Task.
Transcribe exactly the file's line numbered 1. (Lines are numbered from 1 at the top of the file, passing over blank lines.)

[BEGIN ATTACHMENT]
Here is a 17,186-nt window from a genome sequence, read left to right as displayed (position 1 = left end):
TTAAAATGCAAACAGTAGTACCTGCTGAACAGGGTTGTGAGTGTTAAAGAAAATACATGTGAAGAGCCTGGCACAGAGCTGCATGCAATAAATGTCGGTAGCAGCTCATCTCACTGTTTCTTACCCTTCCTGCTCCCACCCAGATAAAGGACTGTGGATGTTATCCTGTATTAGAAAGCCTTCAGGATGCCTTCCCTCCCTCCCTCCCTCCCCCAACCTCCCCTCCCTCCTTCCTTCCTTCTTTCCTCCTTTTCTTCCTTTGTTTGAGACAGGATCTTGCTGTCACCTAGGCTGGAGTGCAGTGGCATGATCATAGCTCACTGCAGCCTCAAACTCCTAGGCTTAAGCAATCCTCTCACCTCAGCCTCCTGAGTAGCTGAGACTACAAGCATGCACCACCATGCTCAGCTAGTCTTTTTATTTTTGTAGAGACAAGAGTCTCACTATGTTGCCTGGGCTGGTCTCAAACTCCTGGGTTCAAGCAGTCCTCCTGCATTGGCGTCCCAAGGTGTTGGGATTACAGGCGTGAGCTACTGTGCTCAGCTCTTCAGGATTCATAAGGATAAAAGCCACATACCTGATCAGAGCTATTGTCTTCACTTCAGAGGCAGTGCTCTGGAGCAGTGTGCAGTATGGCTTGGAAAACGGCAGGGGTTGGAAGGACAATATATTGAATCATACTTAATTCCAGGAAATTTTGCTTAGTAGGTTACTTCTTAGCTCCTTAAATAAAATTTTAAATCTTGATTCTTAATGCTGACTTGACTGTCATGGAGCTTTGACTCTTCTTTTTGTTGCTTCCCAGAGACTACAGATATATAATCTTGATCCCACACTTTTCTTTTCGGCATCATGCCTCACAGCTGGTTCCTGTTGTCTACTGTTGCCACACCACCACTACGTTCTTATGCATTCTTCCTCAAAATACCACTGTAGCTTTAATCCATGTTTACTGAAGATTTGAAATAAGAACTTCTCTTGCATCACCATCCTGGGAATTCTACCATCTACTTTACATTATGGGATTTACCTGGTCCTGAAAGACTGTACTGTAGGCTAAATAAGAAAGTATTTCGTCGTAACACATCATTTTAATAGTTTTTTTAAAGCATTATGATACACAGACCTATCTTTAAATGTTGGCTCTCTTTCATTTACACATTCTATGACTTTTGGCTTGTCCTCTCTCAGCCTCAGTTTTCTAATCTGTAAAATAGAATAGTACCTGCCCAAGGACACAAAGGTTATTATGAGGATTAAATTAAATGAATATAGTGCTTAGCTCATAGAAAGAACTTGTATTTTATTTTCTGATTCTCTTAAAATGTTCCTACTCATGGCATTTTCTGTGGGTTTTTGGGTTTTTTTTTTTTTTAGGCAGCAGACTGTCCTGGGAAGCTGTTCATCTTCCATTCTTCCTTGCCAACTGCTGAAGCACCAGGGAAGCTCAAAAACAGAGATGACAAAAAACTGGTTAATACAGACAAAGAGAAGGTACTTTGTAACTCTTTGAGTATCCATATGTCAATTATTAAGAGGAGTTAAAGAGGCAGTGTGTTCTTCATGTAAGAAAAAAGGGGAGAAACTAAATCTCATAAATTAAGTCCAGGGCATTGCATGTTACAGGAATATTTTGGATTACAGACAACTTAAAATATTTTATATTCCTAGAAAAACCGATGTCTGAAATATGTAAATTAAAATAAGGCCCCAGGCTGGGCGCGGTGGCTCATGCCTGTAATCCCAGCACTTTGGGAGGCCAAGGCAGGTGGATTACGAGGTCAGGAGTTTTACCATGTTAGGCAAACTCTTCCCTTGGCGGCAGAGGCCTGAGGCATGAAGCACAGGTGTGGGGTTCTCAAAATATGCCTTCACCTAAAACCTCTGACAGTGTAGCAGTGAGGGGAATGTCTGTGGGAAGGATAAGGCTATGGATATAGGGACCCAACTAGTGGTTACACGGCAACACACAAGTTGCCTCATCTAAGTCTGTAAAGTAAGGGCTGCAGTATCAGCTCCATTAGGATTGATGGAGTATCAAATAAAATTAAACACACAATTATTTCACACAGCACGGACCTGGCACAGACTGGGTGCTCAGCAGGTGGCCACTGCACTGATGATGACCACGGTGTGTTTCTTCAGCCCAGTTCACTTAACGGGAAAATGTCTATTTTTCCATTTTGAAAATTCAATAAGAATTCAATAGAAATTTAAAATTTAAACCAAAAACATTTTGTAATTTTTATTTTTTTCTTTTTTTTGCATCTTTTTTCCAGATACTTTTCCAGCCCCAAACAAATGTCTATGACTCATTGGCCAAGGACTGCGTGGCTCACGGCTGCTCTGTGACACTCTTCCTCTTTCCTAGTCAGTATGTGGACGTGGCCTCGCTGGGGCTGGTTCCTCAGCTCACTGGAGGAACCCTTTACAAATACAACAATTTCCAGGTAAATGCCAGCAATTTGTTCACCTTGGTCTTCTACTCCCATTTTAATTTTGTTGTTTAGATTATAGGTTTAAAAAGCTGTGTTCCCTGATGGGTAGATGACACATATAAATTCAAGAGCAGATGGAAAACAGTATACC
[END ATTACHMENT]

Here is a 17,186-nt window from a genome sequence, read left to right as displayed (position 1 = left end):